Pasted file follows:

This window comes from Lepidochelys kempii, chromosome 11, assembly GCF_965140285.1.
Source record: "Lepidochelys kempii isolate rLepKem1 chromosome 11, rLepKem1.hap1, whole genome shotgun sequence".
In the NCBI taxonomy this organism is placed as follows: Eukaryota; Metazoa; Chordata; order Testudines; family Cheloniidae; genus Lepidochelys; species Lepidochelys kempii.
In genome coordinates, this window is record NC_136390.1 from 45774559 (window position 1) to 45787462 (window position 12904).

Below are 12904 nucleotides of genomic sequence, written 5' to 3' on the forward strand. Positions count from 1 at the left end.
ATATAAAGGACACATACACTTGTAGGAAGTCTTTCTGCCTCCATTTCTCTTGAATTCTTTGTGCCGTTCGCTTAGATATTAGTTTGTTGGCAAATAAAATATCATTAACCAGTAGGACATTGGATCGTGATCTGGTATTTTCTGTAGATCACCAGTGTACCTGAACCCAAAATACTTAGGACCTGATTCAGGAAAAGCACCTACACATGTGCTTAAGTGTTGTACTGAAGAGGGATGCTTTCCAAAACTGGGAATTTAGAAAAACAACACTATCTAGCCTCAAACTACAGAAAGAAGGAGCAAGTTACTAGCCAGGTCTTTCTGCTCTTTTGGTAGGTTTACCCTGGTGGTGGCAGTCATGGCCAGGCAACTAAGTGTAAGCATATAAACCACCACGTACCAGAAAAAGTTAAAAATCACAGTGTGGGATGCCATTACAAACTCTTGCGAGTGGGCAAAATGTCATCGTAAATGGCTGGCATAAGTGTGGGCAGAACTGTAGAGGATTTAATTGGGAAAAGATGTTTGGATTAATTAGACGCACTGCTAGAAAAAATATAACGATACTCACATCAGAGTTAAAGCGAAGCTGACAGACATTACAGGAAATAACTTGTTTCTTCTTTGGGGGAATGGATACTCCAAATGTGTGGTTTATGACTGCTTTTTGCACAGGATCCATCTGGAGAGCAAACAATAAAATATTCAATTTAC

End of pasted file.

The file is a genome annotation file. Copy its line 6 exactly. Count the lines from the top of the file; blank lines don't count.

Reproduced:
ATATAAAGGACACATACACTTGTAGGAAGTCTTTCTGCCTCCATTTCTCTTGAATTCTTTGTGCCGTTCGCTTAGATATTAGTTTGTTGGCAAATAAAATATCATTAACCAGTAGGACATTGGATCGTGATCTGGTATTTTCTGTAGATCACCAGTGTACCTGAACCCAAAATACTTAGGACCTGATTCAGGAAAAGCACCTACACATGTGCTTAAGTGTTGTACTGAAGAGGGATGCTTTCCAAAACTGGGAATTTAGAAAAACAACACTATCTAGCCTCAAACTACAGAAAGAAGGAGCAAGTTACTAGCCAGGTCTTTCTGCTCTTTTGGTAGGTTTACCCTGGTGGTGGCAGTCATGGCCAGGCAACTAAGTGTAAGCATATAAACCACCACGTACCAGAAAAAGTTAAAAATCACAGTGTGGGATGCCATTACAAACTCTTGCGAGTGGGCAAAATGTCATCGTAAATGGCTGGCATAAGTGTGGGCAGAACTGTAGAGGATTTAATTGGGAAAAGATGTTTGGATTAATTAGACGCACTGCTAGAAAAAATATAACGATACTCACATCAGAGTTAAAGCGAAGCTGACAGACATTACAGGAAATAACTTGTTTCTTCTTTGGGGGAATGGATACTCCAAATGTGTGGTTTATGACTGCTTTTTGCACAGGATCCATCTGGAGAGCAAACAATAAAATATTCAATTTAC